After lunch, we ride alongside Fort Lewis, a road that is typically a bit terrifying. For one, it’s narrow. Cars drive fast along it, and the heavy quantity of bicycles make for bunch-ups behind slow riders, and closer-than-normal passing by fast cyclists. Last year we witnessed the aftermath of a few bike-on-bike accidents along this road, one of which resulted in hospital treatment.

This year, the road was easy. Given our late start, bike traffic was light.

At the end of this road, we hop on a bicycle trail for 14 miles. In the past, this has been an arduous ride, but this year it seemed to go quickly. The heat was still blaring, but I had trained a significantly greater amount this year in comparison to last.

Perhaps the best part of the STP is the overnight stay in Centralia. Each year we stay with a wonderful couple who hosts a get-together with plenty of beer and wine, an amazing BBQ, and actual beds for riders to sleep in (most riders camp).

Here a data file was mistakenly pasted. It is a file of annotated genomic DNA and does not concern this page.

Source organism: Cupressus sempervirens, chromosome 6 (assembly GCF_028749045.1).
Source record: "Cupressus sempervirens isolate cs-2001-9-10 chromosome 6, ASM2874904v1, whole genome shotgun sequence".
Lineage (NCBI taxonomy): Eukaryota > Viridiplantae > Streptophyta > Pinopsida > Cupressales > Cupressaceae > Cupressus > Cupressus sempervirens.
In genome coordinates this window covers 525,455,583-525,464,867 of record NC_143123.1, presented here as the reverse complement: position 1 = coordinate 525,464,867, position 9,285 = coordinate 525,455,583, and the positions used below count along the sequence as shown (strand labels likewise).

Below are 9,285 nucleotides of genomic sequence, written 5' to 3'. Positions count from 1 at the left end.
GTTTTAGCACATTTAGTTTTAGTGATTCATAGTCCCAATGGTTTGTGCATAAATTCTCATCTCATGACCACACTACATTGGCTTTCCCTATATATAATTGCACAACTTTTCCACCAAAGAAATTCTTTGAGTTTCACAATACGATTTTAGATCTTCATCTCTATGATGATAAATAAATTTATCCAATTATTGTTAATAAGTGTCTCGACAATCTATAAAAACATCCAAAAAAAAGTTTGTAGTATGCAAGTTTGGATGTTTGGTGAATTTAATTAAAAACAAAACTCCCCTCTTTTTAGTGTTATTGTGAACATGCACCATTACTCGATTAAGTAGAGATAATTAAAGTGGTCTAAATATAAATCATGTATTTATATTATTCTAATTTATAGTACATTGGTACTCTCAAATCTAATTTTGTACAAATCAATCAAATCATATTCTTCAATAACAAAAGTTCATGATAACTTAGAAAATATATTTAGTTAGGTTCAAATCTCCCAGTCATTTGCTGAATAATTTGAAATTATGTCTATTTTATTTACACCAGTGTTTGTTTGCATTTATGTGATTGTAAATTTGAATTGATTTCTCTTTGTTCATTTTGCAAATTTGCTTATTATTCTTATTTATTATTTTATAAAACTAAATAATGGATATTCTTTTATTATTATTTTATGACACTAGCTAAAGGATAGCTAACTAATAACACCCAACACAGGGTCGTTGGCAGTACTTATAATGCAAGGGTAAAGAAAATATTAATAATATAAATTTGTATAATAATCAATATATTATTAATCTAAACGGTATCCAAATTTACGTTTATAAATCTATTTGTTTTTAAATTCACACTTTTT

Contrary to previous years, our very generous hosts expanded the party and invited neighbors, family and other friends. Met some great people that night, had a little too much beer and wine, and woke up the next morning with a light hangover.

Our hosts, of course, have the perfect cure: an amazing breakfast with homemade cinnamon rolls and oatmeal, all the coffee we can drink, and fruit and muffins and more.

Like much of this year’s STP, the second day was very untraditional. We three rode separately for the most part, my father going ahead early on while Janelle and I took a longer break. I rode with my father up to the Banana Bread stop, but he left us behind at Winlock, home of the World’s Largest Egg.

By the time I arrived in Vader, dad had a 30-minute-plus lead. Following Vader is a school stop, then Day 2 lunch. I left Janelle behind a few times and met up with her again at the stop-points. We also met up with a few of our fellow overnight stay guests along the way.

Perhaps one of the most notable paths during the STP is the crossing of the Columbia River in Kelso. Traffic is split: a large group of cars crosses, followed by a large group of bikes, and so on.